The approval of epcoritamab [is] a big step, [and provides] a bispecific antibody that we can use in routine clinical practice. The key thing [to note] with [epcoritamab is that] it is given as a step-up dose to reduce some of the AEs that we talked about, such as CRS and ICANS. The drug is given at a very low dose for the first subcutaneous injection, with the dose increasing as we move up [to] the final dose of 48 mg. Once the final dose is reached, the drug is given weekly for the first 3 cycles, [then] every other week for cycles 4 through 9, and then monthly until disease progression or intolerance.
Moving forward, other bispecifics will probably be approved in this setting. Some of them have a finite treatment period. The question will be whether we need to treat these patients indefinitely, or if we can stop treating some of these patients who [achieve a] CR and maintain that remission. Evaluating how this drug does with long-term follow-up, [and investigating] some of the other agents with a finite treatment [period] will be important and will dictate [whether] the field [proceeds] with these time-limited treatments, or [continues] treatment [until] progression or intolerance.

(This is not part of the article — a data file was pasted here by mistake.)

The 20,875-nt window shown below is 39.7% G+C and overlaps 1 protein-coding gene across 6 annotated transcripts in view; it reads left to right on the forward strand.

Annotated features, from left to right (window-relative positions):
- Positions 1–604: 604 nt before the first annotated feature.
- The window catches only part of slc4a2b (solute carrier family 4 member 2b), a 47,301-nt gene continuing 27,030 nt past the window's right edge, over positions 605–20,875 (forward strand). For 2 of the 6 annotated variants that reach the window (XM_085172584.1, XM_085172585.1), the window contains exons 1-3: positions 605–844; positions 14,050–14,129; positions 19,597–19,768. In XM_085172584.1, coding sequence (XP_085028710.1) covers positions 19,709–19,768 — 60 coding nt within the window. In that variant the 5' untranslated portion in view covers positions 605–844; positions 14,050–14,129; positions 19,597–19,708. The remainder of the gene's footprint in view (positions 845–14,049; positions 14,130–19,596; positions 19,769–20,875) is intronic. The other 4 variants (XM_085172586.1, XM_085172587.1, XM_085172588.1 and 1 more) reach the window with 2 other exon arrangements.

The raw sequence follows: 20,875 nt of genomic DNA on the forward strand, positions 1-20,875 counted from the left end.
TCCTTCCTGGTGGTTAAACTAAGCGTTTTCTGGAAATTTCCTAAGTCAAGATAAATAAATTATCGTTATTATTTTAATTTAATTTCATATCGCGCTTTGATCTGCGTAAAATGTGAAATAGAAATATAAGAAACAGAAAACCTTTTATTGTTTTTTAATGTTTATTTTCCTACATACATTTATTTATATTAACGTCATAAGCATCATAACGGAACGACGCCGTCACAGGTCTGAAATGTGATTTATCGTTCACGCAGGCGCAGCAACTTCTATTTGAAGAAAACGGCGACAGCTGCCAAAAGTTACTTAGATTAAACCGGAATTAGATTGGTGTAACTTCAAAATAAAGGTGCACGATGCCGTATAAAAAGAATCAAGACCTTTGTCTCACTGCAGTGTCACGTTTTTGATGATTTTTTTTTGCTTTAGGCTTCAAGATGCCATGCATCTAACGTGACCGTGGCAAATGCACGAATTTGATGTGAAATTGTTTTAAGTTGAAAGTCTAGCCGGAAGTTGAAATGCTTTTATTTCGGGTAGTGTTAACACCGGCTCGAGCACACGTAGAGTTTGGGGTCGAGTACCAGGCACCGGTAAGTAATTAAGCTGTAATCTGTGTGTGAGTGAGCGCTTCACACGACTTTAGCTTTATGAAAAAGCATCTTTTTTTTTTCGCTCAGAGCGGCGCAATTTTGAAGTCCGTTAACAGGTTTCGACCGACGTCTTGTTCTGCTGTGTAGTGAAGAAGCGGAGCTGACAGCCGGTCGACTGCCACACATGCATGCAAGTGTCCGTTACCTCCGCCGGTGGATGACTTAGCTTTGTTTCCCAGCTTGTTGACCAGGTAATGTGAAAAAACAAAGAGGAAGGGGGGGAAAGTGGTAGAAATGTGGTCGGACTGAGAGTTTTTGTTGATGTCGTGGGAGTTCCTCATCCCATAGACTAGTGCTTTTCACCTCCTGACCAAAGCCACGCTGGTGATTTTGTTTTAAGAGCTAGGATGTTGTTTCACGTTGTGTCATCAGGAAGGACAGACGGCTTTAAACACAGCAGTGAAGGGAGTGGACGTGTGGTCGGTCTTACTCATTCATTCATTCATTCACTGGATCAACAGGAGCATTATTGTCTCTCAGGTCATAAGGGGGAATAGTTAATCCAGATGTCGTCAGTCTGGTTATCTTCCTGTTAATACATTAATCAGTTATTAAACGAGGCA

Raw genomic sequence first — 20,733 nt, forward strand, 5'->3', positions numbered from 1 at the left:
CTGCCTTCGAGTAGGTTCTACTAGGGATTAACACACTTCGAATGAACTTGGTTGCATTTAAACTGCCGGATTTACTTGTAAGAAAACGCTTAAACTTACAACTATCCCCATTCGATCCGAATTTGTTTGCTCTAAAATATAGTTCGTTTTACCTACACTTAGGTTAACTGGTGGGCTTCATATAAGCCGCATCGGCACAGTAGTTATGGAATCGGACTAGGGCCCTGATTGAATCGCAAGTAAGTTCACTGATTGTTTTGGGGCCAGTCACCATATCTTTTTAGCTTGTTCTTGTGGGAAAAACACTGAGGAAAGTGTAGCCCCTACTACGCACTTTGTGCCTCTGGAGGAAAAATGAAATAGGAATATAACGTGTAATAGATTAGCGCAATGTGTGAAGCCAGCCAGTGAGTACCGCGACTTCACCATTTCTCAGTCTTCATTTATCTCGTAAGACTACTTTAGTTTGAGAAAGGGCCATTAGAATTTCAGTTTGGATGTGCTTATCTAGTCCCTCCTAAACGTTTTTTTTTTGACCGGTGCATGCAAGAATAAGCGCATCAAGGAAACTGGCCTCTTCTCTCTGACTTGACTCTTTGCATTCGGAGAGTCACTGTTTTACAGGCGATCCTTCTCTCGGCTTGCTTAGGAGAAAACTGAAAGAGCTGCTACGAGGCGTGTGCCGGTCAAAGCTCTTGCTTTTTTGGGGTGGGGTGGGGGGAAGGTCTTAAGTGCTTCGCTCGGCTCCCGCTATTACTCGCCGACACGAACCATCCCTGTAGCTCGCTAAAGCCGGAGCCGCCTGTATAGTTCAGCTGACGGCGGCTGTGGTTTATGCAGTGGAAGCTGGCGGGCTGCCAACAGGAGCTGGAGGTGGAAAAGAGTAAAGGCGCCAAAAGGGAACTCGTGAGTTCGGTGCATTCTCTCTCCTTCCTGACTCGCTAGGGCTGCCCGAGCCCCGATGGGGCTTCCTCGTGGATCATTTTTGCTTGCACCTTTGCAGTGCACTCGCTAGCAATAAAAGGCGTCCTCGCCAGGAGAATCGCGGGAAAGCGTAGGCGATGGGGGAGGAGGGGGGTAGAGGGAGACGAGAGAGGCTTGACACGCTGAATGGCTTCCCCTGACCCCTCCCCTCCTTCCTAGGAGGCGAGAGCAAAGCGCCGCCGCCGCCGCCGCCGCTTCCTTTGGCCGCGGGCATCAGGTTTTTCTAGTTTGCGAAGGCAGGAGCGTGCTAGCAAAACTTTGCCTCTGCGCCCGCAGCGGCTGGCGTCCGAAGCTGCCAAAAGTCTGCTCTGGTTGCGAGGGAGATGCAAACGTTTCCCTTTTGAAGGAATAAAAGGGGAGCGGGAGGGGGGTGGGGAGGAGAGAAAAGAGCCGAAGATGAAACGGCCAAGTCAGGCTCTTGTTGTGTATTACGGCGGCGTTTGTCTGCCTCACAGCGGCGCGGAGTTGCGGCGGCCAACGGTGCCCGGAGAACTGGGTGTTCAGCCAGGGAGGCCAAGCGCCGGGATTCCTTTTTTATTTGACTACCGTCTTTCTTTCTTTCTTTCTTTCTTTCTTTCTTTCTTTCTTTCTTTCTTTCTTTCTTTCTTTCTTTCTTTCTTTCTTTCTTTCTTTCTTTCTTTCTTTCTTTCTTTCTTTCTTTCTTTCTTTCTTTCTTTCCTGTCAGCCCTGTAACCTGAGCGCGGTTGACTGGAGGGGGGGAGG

Patients who were CAR T-naïve had a higher ORR and CR rate than patients who were CAR T-exposed. This treatment may be a reasonable alternative for patients who cannot get access to CAR T. These are things that we have to keep in mind, and we’ll tease [them] out as we [gather] more information with [epcoritamab] and some of the other bispecific antibodies.
At City of Hope, we have participated in quite a few studies with a multitude of bispecific antibodies and one trispecific antibody. We also have several CAR T products that are being explored with antigen targets other than the typical CD19 [marker]. The field itself is moving toward an immune-mediated approach to treatment for several different subtypes of lymphoma. City of Hope is at the forefront of exploring a lot of these treatments. The toxicity profile [of these bispecific antibodies is] much different than what we typically see with chemotherapy.
It’s an exciting time for our patients and for us as investigators to see how these treatments are making a difference.
FDA grants accelerated approval to epcoritamab-bysp for relapsed or refractory diffuse large B-cell lymphoma and high-grade B-cell lymphoma. FDA. May 19, 2023. Accessed May 22, 2023. https://www.fda.gov/drugs/drug-approvals-and-databases/fda-grants-accelerated-approval-epcoritamab-bysp-relapsed-or-refractory-diffuse-large-b-cell